Those who know what it is to say of Christ, ‘I sought Him but I found Him not’, will find much which resonates with their experience in this work by Sibbes; it is taken from volume 6 of Sibbes’ Works. In the early part of the book he deals with Mary’s experience of seeking, and eventually finding, the risen Christ at the tomb. As we are told in the address ‘To The Reader’, we learn how diligent Mary was to seek, and how ready Christ was to be found. Sibbes expounds the truth beautifully and applies it to the reader throughout. In referring to Mary’s mistaking Christ for the gardener, he suggests that it is ‘the hardest matter in the world for a distressed conscience to apprehend God aright, and to apprehend Christ aright’.
The book then takes an almost unexpected turn and proceeds to a more doctrinal exposition of the commission which Christ gave to Mary: ‘Go to My brethren, and say unto them, I ascend unto My Father, and your Father; and to My God, and your God’ (Jn 20:17). If the early part of the book provides ‘milk’, the remainder brings out ‘meat’. Numerous doctrines are drawn out of the text, including the believer’s relationship to Christ as one of His brethren, the significance of Christ’s ascension, the Fatherhood of God with regard to Christ and His people, and God’s covenant relationship to Christ and His people.
Sibbes gives the reader sublime views of the love which God the Son has to His people under the sweet title, ‘My brethren’. For example, the timing of their being called Christ’s brethren is significant. We are told: ‘They had dealt most unbrotherly with Him, for everyone had forsaken Him, and Peter had denied Him; yet, ‘Go tell My brethren’. One would think this water would have quenched this fire; this unkind and unbrotherly dealing would have quenched this love in Christ’s breast’, but ‘nothing could conquer it’. No less glorious is his view of the love of God the Father to those who are united to Christ. He tells us that “fathers on earth are but poor fathers, and they be but beams of the fatherly affection that is in God. God will let us see by these beams of compassion that is in a father to a child what real compassion He beareth to us. The true reality of fatherhood is in God.’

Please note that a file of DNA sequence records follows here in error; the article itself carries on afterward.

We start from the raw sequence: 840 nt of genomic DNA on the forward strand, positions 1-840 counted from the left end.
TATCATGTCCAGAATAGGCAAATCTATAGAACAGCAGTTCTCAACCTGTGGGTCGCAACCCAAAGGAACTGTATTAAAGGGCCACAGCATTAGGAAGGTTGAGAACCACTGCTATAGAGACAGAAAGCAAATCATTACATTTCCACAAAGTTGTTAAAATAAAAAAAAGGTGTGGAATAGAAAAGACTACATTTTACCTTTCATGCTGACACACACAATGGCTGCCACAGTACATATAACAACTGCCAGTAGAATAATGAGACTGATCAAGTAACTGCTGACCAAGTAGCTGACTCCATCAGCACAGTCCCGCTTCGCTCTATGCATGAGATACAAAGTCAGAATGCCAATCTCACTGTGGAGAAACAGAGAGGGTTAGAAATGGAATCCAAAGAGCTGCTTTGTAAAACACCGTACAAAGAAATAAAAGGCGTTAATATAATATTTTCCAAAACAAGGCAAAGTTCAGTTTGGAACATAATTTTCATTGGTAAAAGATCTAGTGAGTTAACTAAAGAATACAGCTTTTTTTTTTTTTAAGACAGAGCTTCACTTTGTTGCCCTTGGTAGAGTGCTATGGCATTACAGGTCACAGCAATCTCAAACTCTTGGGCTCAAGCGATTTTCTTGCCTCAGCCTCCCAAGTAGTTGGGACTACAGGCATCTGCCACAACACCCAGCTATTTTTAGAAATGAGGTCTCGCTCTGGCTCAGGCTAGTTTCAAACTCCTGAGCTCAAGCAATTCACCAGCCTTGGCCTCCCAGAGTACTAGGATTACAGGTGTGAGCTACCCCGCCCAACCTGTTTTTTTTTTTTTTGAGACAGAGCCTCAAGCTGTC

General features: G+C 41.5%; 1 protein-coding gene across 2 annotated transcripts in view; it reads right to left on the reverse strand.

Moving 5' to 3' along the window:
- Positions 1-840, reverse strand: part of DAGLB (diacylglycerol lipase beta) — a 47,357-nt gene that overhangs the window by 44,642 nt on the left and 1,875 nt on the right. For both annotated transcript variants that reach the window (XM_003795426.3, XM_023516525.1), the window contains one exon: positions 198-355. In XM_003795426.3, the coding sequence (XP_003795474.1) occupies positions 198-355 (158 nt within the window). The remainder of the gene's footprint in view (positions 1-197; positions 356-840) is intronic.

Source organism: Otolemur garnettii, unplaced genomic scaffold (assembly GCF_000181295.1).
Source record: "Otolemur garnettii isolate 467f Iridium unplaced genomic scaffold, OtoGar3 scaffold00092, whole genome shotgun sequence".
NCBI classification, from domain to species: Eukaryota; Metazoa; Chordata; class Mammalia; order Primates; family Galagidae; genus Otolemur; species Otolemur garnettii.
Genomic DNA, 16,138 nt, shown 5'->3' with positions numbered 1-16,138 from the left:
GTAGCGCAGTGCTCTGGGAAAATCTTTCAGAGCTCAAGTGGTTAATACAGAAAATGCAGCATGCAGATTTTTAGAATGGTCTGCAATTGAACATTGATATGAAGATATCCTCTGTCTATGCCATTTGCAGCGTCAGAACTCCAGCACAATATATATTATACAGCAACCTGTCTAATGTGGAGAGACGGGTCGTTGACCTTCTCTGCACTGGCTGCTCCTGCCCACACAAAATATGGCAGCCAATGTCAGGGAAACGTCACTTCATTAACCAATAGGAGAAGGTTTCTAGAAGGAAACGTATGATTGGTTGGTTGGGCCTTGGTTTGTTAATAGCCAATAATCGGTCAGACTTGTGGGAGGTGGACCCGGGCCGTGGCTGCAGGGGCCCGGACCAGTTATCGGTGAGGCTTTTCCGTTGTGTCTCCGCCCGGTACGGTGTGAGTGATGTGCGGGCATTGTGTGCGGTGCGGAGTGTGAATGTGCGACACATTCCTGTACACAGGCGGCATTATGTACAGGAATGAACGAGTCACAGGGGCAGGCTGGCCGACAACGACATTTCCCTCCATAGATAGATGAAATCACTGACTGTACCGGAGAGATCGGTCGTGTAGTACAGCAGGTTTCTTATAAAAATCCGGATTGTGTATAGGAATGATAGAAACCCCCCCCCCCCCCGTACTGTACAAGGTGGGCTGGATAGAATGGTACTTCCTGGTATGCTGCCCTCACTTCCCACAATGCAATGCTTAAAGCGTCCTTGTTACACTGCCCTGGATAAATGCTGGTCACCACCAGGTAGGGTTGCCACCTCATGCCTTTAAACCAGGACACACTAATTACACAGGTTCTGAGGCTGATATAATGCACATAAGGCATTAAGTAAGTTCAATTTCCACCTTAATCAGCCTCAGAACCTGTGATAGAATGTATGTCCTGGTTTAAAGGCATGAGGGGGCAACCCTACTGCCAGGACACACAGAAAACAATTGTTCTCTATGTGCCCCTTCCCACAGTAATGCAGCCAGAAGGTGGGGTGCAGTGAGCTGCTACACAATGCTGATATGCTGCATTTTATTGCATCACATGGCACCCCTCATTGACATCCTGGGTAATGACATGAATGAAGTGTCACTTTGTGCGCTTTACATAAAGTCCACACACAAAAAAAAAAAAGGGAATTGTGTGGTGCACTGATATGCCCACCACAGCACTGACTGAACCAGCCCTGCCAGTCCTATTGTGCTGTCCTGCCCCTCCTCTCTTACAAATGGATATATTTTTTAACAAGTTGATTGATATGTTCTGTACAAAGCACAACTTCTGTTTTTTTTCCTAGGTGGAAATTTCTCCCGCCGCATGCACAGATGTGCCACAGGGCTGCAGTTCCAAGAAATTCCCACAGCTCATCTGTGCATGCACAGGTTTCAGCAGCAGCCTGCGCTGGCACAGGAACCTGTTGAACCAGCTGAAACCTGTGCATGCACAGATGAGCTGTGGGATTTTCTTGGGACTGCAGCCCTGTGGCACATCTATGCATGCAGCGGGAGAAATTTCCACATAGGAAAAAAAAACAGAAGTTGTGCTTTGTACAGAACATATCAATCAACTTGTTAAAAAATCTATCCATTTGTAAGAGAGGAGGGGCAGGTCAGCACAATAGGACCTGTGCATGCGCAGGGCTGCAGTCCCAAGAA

A few sentences here and there read a little awkwardly, but overall, simplicity of style complements profundity of matter. Careful and prayerful readers will discover that in the field of this book, ‘the stones of it are the place of sapphires: and it hath dust of gold’ (Job 28:6).
between Christ and Mary
Those who know what it is to say of Christ, ‘I sought Him but I found Him not’, will find much which resonates with their experience in this work by Sibbes; it is taken from volume 6 of Sibbes’ Works. […]
Taken with permission from the Free Presbyterian Magazine, April 2016
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